Justin’s #48 – The Great and Holy War: How World War I Became a Religious Crusade, Philip Jenkins, 377 pages

Ever since I got this book last Christmas, I’ve been just a little skeptical of it. As I have mentioned in other reviews of mine, I have been on a huge WWI kick this year. This has been on my shelf for nearly a year and I just got around to reading it.

Dr. Philip Jenkins thesis centers around the thought that World War I was actually not a political war, but a religious one. He invokes images of Christianized Western Europe at the beginning of the 20th century as a type of Medieval landscape that went to war purely on the proposition of religious fervor. If you read this and are too skeptical, you should be. Mostly because I think that Dr. Jenkins argument is really weak.

You’d have to read the book to get a full grasp on the argument, but what I thought was most interesting is that by the end of the book, the culmination of all the evidence he presents warps into an entirely different idea. At the beginning, he lays out the fact that World War I was a “religious crusade.” By the end, the conclusions he draws from the rest of the book more resemble that World War I was a turning point in world history and it’s grasp on religious ideals. Now this is a thesis I can get behind.

Part of the reason why I think the religious crusade talk is weak considering the scope of World War I is because Dr. Jenkins utilizes really weak sources to back up his proposition. Isolated incidents of religious war percolate in any global conflict. He cites German Lutheran Pastors,English Anglican Pastors, and American Evangelical Pastors amongst others who all spoke out quite fervently in nationalistic language shrouded under the guise of religion as to why their side was fighting the war. But this doesn’t suggest that the entire war was started because of religion: it just demonstrates that in every age there are radical religiously convicted people who try to push a point under the auspice of religion. I’ve never heard of that before (see: the crusades).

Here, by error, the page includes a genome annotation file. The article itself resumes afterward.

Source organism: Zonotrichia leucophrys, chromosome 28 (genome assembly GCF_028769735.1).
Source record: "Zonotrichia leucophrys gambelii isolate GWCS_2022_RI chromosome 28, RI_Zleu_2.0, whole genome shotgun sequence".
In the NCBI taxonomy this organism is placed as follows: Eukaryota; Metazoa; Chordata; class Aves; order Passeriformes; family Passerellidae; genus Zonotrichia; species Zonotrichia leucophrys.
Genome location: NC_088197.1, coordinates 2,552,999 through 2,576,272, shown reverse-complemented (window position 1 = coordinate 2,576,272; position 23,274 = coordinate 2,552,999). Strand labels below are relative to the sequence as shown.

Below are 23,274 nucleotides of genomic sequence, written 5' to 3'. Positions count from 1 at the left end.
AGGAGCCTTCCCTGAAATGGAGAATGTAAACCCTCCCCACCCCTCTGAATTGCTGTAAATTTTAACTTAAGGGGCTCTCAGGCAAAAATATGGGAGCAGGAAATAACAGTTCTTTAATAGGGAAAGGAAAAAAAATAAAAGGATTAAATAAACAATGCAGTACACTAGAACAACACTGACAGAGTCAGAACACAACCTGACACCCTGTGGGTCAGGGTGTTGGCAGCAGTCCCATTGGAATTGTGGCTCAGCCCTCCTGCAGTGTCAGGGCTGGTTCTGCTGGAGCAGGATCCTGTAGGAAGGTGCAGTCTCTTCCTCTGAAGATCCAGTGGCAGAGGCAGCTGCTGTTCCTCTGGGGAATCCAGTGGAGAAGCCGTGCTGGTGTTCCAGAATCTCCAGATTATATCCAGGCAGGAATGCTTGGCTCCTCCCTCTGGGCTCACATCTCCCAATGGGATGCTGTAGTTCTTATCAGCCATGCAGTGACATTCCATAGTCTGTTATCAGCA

I came to agree with the conclusions he purported by the end of the book though. The religious landscape of the world was forever altered by the First World War, and there is no doubt about this. Here are a couple of ways in which it changed:

1) In Europe, men and women were both so desensitized to the mass carnage that was brought about by the war that they lost their spiritual footing. Dr. Jenkins mentions that there was a crucial shift even before the war to a more secular society. Perhaps the war really brought about the mass secularization of Europe. When looking to Europe today, you see dwindling numbers of people who consider themselves overtly religious. Perhaps the two world wars that brought about so much pain and suffering are the genesis of this. Perhaps not.

2) The roots of anti-semitism can actually be traced to the end of World War I. The “Jewish problem” (I refer to this in the book I read called “In the Garden of Beasts“) was mostly fiction. It actually is rooted in German conspiracy theories that a) the German Jews shirked their civic duties to their country when they refused to go to the front to fight for Germany (this is a huge lie as over 80% of the Jews enlisted in the German Army saw combat on the Western Front) and b) they thought that after the war, there was another conspiracy that suggested that the Jews were working together to work their way to the top using their stereotyped financial prowess to ultimately bring a new world order into existence (also a ridiculous notion).

3) In one of the most interesting chapters of the book, he talks about how the war was also the genesis of radical Islam. I’ve written a little bit about this in the book “Fall of the Ottomans,” but essentially after the Ottoman Empire collapsed, three major things happened in the Middle East: a) the ottomans killed off thousands, if not millions, of Christians in areas that were the centers of probably the oldest types of Christianity in the world. Because of this, Muslims dominated the left over populous, making the Middle East dominantly Muslim. b) the British, after their takeover of Jerusalem and other centers, carved up the Middle East into national identities, new nations that had never been seen before. In fact, the Middle East as we know it today was because of the treaties at the end of World War I (see my book review on the Fall of the Ottomans for more information). c) The Ottoman’s were not pacifists, but had leadership to organize the separate factions of Islam. After the empire crumbled, the Shia versus Sunni argument came back to haunt them. In addition, bands of ultra-conservative Muslims formed coalitions that were once suppressed due to the rule of the Ottomans, therefore contributing to the rampant terrorist organizations that we see today.

In all, I think this was a really interesting book even if I disagreed with some of his reasonings.

 

1 Comment on Justin’s #48 – The Great and Holy War: How World War I Became a Religious Crusade, Philip Jenkins, 377 pages

  1. I just started reading it and it’s really good so far – almost like a continuation of the first book. I havn1&#82e7;t really gotten into the mystery yet, I’m excited though!

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